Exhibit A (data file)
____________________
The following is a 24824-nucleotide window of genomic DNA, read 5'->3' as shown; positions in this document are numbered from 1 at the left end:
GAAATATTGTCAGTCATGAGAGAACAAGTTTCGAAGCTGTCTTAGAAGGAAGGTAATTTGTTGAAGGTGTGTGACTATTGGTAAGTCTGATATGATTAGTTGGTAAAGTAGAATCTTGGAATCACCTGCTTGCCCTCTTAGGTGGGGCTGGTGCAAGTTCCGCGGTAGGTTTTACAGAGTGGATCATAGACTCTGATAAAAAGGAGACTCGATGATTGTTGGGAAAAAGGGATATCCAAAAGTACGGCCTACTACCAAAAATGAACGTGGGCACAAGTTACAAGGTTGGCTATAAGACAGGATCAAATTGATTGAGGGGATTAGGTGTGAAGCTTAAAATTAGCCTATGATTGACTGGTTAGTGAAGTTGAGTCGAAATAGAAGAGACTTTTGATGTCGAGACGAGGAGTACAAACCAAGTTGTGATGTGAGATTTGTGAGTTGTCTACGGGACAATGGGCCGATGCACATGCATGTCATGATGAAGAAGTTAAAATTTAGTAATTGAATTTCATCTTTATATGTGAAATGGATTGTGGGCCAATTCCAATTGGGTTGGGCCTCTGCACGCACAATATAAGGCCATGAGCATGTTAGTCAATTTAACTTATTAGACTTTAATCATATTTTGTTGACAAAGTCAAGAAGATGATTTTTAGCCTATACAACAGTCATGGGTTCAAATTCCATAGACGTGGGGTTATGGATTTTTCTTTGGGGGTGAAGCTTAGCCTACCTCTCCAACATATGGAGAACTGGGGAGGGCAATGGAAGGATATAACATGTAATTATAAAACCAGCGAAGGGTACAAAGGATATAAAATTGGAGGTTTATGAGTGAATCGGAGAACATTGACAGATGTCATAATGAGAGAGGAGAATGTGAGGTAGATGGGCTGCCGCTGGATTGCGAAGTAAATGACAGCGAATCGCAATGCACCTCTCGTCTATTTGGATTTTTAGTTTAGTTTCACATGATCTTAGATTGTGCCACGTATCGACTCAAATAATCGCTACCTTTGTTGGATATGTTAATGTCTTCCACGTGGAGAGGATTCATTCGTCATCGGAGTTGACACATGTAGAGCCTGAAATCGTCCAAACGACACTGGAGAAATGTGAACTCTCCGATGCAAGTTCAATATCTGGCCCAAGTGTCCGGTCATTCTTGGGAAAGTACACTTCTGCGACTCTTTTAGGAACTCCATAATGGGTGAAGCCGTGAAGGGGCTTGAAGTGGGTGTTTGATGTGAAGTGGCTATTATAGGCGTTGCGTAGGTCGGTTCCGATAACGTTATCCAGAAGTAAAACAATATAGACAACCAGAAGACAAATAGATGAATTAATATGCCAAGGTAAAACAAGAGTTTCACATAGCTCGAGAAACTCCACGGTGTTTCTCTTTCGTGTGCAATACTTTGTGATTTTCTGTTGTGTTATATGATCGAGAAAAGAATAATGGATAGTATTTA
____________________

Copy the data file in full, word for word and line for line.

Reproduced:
The following is a 24824-nucleotide window of genomic DNA, read 5'->3' as shown; positions in this document are numbered from 1 at the left end:
GAAATATTGTCAGTCATGAGAGAACAAGTTTCGAAGCTGTCTTAGAAGGAAGGTAATTTGTTGAAGGTGTGTGACTATTGGTAAGTCTGATATGATTAGTTGGTAAAGTAGAATCTTGGAATCACCTGCTTGCCCTCTTAGGTGGGGCTGGTGCAAGTTCCGCGGTAGGTTTTACAGAGTGGATCATAGACTCTGATAAAAAGGAGACTCGATGATTGTTGGGAAAAAGGGATATCCAAAAGTACGGCCTACTACCAAAAATGAACGTGGGCACAAGTTACAAGGTTGGCTATAAGACAGGATCAAATTGATTGAGGGGATTAGGTGTGAAGCTTAAAATTAGCCTATGATTGACTGGTTAGTGAAGTTGAGTCGAAATAGAAGAGACTTTTGATGTCGAGACGAGGAGTACAAACCAAGTTGTGATGTGAGATTTGTGAGTTGTCTACGGGACAATGGGCCGATGCACATGCATGTCATGATGAAGAAGTTAAAATTTAGTAATTGAATTTCATCTTTATATGTGAAATGGATTGTGGGCCAATTCCAATTGGGTTGGGCCTCTGCACGCACAATATAAGGCCATGAGCATGTTAGTCAATTTAACTTATTAGACTTTAATCATATTTTGTTGACAAAGTCAAGAAGATGATTTTTAGCCTATACAACAGTCATGGGTTCAAATTCCATAGACGTGGGGTTATGGATTTTTCTTTGGGGGTGAAGCTTAGCCTACCTCTCCAACATATGGAGAACTGGGGAGGGCAATGGAAGGATATAACATGTAATTATAAAACCAGCGAAGGGTACAAAGGATATAAAATTGGAGGTTTATGAGTGAATCGGAGAACATTGACAGATGTCATAATGAGAGAGGAGAATGTGAGGTAGATGGGCTGCCGCTGGATTGCGAAGTAAATGACAGCGAATCGCAATGCACCTCTCGTCTATTTGGATTTTTAGTTTAGTTTCACATGATCTTAGATTGTGCCACGTATCGACTCAAATAATCGCTACCTTTGTTGGATATGTTAATGTCTTCCACGTGGAGAGGATTCATTCGTCATCGGAGTTGACACATGTAGAGCCTGAAATCGTCCAAACGACACTGGAGAAATGTGAACTCTCCGATGCAAGTTCAATATCTGGCCCAAGTGTCCGGTCATTCTTGGGAAAGTACACTTCTGCGACTCTTTTAGGAACTCCATAATGGGTGAAGCCGTGAAGGGGCTTGAAGTGGGTGTTTGATGTGAAGTGGCTATTATAGGCGTTGCGTAGGTCGGTTCCGATAACGTTATCCAGAAGTAAAACAATATAGACAACCAGAAGACAAATAGATGAATTAATATGCCAAGGTAAAACAAGAGTTTCACATAGCTCGAGAAACTCCACGGTGTTTCTCTTTCGTGTGCAATACTTTGTGATTTTCTGTTGTGTTATATGATCGAGAAAAGAATAATGGATAGTATTTA